Further blows have been dealt to the esteem of politics and politicians with revelations about the conduct of Scott Morrison as the most recent Australian Prime Minister. It has been confirmed that whilst in office, Mr. Morrison assumed Ministerial responsibility for five additional Cabinet posts, believing that his ultimate authority was required in these portfolios at the height of the Covid-19 pandemic.


There are precedents for Australian Prime Ministers topping up their responsibilities. Most famously Gough Whitlam granted himself 13 portfolios and his Deputy, Lance Barnard, 14 upon his election in December 1972 to immediately implement initiatives of his government.



Whitlam famously quipped that it was the most “efficient government he ever presided over.” His duumvirate lasted a fortnight.


Whilst Morrison was not quite as greedy as Gough, there is one salient difference. We all knew about Gough’s aggrandisement. Only one Minister, Greg Hunt in Health, was advised by Morrison of his intrusion into their portfolios. It can be argued that our democratic system flushed out knowledge of this bizarre behaviour and we should grateful; however, there is no doubt that Mr. Morrison’s legacy will be tainted by this clandestine ‘power grab.’


When Mr. Morrison dies his family, in accordance with convention, will be offered a State funeral. Until recently, his title on the Order of Service would have been straightforward: Minister for Immigration, Treasurer and Prime Minister. Will the font need to be minimised to fully record his hitherto unknown areas of responsibility?


They say things happen in threes, although a hat-trick of Grand Slam titles is rarely achieved. Three renowned Australian singers, Archie Roach, Judith Durham and Olivia Newton-John, whose grandfather, Max Born, was a Nobel prize winner in Physics, have recently passed away. All their families have been offered State funerals , and there can be no doubt that their esteem will grow postera crescam laude.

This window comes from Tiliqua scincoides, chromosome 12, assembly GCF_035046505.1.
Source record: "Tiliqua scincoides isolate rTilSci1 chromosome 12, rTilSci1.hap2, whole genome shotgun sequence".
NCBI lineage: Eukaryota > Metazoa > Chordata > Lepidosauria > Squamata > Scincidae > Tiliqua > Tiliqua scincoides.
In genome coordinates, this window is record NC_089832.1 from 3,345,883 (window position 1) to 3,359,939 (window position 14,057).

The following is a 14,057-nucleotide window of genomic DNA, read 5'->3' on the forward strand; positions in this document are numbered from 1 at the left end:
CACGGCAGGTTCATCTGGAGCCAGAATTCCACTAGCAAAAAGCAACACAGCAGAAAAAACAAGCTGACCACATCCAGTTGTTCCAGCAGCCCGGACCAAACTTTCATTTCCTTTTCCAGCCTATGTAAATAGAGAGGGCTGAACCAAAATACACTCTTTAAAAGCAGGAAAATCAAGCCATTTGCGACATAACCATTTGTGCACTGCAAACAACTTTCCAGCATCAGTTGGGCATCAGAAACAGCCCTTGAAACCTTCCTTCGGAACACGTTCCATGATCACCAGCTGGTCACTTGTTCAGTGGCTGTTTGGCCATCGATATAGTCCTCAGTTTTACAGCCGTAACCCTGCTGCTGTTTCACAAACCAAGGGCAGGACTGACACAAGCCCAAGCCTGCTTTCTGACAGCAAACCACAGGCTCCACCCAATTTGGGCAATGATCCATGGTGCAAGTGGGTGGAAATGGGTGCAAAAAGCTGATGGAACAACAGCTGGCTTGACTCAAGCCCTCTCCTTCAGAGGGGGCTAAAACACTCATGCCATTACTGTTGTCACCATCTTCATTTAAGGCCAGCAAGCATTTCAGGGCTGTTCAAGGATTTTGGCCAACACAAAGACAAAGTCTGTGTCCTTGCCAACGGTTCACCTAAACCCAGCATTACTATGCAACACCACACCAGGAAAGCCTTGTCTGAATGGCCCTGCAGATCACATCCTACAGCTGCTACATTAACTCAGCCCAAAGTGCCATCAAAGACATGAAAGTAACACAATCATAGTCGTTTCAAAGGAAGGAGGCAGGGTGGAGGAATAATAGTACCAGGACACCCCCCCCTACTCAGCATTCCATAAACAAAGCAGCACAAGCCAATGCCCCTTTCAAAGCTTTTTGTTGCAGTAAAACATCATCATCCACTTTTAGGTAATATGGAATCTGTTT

For me Judith Durham, whose crystalline, pure voice catapulted The Seekers to world fame in the late 1960s, is the greatest loss of all.




As Melburnians look ahead to the annual devotion of 100,000 people at the Australian Football League Grand Final at the end of September, we should remember that Judith Durham drew a world record crowd of 200,000 to a Seekers Concert at Melbourne’s Myer Music Bowl in 1967.




Australia’s largest mining company, BHP Billiton, has recently boasted that it pays 10% of all Australian company tax. Judith Durham in 1967 drew one in ten Melburnians to hear her sing. Given the titles of The Seekers most famous hits, it was not surprising that Judith’s death was noted under headlines of ‘The Carnival is Over’ and ‘We’ll never find another you.’ My tribute is to remember the opening lines of a lesser-known Seeker’s song:

All over the world people must meet and part

There’s someone like me feeling the pain in their heart.


I can’t imagine a life without having heard Durham’s glorious voice.


It seems increasingly difficult to find voices of reason, but there are glimmers of hope. Australia’s government has decreed that it is acceptable to describe a mother as a mother and not a “birthing parent” on forms recording the arrival of a child. A small victory.


Nevertheless, the desire amongst many in the West to remove any language or legacies of the present or past that may cause offence continues at a bewildering and debilitating pace.

In Tasmania, a statue of a former State Premier , William Crowther, is to be “relocated.” Crowther, Premier in the 1860s was a surgeon who is accused of having removed the skull of an aboriginal corpse from a morgue.




Those celebrating the statue’s removal stated that they were celebrating “truth-telling in history.” In their zealotry, this is entirely the opposite of what they have done. What they have achieved is to remove history. Eminent surgeons around the world experimented on corpses in the post-Darwinian world to investigate physiological and psychological differences between species. Whilst their practices can be rightly criticised as unethical and based on racial prejudices, knowledge of such practices informs us about our cultural past. Do we condemn William Harvey stealing paupers’ corpses so he could investigate the circulation of blood around a body? Do we not teach Australia’s White Australia immigration policy on the basis that it is now considered offensive? We must know the past to judge it.